In September, Congress voted to authorize a train and equip program for moderate elements of the Syrian opposition. However, this train and equip program has yet to be implemented, and the current Congress must reauthorize the program when it expires on December 11. President Obama said in a speech last week that he would ask for Congressional approval on the war on ISIS in the final months of the 113th Congress. While the current Congress will debate the new Authorization for Use of Military Force (AUMF), the next Congress should exercise vigorous oversight to ensure that the president’s strategy and tactics match up.

As few members of Congress are optimistic about the president’s current plan to counter ISIS, the new Congress should work to outline alternatives. With both chambers of Congress under Republican control, the new Congress can offer a more comprehensive plan to counter ISIS. Most importantly, the new Congress must keep an ear to the ground in this quickly shifting conflict and prod the president when his strategy doesn’t match the situation.

There are currently two major limiting factors to a robust and responsible U.S. response to the threats and challenges we face in the world: a lack of American leadership and the declining defense budget. Here too, the new Republican majority can help.

The 114th Congress should begin to reinvest in our national defense. It should start to rebuild our nation’s military, reversing the $1 trillion in devastating sequestration budget cuts and addressing shortfalls in military resources. To deter Iran, Russia, terrorist networks, and other potential aggressors, the United States must have the military it needs to stand up for our allies and against our enemies. An exciting crop of defense-savvy Republicans won seats last week, such as veterans Tom Cotton and Joni Ernst, former think tanker Elise Stefanik, and former CIA officer Will Hurd. Congress will certainly benefit from their experience and expertise.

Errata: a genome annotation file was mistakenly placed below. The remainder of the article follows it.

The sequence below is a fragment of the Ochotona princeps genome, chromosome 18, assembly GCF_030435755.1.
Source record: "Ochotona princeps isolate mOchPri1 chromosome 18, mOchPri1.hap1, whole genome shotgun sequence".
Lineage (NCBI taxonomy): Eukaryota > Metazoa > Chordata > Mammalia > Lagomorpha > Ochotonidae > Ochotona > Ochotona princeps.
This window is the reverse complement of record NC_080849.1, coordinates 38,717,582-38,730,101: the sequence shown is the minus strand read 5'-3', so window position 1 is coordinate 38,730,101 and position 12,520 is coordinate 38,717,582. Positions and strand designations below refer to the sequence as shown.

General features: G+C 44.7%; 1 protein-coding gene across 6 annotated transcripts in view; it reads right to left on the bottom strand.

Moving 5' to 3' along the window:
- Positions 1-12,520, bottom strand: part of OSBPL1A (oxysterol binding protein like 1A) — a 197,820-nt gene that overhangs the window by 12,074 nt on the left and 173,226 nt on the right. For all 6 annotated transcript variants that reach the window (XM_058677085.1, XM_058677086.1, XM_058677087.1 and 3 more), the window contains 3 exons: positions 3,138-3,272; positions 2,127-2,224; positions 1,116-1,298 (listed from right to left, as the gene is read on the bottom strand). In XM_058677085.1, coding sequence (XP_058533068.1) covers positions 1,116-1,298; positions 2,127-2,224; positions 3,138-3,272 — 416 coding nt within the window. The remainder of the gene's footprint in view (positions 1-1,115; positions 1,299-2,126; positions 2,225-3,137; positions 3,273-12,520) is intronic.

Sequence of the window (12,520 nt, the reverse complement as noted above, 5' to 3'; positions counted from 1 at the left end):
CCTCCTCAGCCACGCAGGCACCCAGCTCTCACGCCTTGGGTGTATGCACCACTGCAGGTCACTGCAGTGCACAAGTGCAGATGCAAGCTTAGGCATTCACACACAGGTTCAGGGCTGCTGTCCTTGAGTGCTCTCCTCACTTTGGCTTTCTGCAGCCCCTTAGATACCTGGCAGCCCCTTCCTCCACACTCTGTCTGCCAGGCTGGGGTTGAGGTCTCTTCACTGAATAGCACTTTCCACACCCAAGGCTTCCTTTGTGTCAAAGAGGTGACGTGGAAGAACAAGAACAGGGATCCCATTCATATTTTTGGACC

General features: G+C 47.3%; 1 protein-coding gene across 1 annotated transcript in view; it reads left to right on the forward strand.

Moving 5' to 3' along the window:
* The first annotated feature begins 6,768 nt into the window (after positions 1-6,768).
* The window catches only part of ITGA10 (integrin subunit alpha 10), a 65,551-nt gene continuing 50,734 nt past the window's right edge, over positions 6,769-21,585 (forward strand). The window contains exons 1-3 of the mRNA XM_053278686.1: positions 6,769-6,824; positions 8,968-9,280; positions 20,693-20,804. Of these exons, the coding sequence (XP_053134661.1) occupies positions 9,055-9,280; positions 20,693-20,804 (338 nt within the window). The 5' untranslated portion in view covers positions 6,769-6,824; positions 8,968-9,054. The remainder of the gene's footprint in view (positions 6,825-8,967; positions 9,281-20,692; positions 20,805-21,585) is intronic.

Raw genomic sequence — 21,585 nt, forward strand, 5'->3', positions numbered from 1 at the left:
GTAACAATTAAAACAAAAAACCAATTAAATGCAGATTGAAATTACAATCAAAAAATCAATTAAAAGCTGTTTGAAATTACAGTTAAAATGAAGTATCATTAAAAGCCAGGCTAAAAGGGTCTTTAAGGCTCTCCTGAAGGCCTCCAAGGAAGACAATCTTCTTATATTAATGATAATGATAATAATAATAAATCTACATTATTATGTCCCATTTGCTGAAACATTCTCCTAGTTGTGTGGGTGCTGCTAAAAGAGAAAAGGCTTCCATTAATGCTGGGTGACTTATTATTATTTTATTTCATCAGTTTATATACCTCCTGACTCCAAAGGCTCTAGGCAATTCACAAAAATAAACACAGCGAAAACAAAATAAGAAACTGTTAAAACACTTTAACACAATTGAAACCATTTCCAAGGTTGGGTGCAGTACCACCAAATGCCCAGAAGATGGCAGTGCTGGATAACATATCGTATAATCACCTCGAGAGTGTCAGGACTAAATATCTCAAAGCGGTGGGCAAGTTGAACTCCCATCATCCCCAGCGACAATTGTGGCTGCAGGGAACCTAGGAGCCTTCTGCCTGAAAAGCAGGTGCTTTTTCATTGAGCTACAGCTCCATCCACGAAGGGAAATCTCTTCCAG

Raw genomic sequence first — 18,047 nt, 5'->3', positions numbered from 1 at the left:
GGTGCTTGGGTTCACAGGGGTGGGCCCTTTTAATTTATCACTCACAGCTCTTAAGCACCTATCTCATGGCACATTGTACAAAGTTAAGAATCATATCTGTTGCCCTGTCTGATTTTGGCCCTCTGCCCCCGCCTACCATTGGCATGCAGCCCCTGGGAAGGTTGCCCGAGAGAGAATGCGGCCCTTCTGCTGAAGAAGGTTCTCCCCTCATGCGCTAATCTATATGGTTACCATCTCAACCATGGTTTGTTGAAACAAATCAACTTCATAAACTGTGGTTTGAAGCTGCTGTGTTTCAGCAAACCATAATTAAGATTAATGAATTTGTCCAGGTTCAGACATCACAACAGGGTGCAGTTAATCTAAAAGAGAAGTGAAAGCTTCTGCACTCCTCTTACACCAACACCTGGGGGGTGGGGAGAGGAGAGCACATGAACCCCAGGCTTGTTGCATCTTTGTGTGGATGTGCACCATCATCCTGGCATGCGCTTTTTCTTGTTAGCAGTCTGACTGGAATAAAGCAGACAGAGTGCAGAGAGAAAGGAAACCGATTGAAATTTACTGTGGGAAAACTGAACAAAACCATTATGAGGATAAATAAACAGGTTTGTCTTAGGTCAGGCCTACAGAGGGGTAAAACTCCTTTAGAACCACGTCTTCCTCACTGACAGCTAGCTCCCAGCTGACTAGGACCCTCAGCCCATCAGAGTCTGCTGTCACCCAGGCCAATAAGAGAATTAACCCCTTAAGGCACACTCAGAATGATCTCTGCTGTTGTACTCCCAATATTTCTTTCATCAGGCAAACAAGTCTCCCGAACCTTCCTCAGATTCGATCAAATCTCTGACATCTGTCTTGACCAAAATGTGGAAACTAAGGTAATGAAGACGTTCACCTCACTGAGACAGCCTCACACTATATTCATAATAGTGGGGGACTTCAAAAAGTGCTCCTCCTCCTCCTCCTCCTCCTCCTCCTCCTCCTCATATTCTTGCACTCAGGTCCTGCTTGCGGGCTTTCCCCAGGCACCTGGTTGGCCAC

Finally, the new Republican members of Congress should actively lead on foreign policy issues, keeping national security as a central focus. Given how foreign policy quickly rose to the top of voters’ priority lists this year, it’s no surprise that Republican candidates campaigned on the issue—it’s just smart politics. But the real test will be what kind of leadership Republicans offer once they’re in office—and if they can turn smart politics into good policy.